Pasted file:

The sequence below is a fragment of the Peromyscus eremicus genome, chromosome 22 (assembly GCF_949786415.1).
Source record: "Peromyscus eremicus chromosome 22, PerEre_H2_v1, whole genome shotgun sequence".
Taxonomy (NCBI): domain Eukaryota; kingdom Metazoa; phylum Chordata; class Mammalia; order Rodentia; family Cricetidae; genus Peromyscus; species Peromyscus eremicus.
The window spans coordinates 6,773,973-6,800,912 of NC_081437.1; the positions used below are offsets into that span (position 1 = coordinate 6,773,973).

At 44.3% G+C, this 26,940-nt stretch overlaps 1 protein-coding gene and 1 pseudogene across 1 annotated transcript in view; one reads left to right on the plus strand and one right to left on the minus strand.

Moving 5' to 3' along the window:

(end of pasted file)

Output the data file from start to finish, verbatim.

The sequence below is a fragment of the Peromyscus eremicus genome, chromosome 22 (assembly GCF_949786415.1).
Source record: "Peromyscus eremicus chromosome 22, PerEre_H2_v1, whole genome shotgun sequence".
Taxonomy (NCBI): domain Eukaryota; kingdom Metazoa; phylum Chordata; class Mammalia; order Rodentia; family Cricetidae; genus Peromyscus; species Peromyscus eremicus.
The window spans coordinates 6,773,973-6,800,912 of NC_081437.1; the positions used below are offsets into that span (position 1 = coordinate 6,773,973).

At 44.3% G+C, this 26,940-nt stretch overlaps 1 protein-coding gene and 1 pseudogene across 1 annotated transcript in view; one reads left to right on the plus strand and one right to left on the minus strand.

Moving 5' to 3' along the window: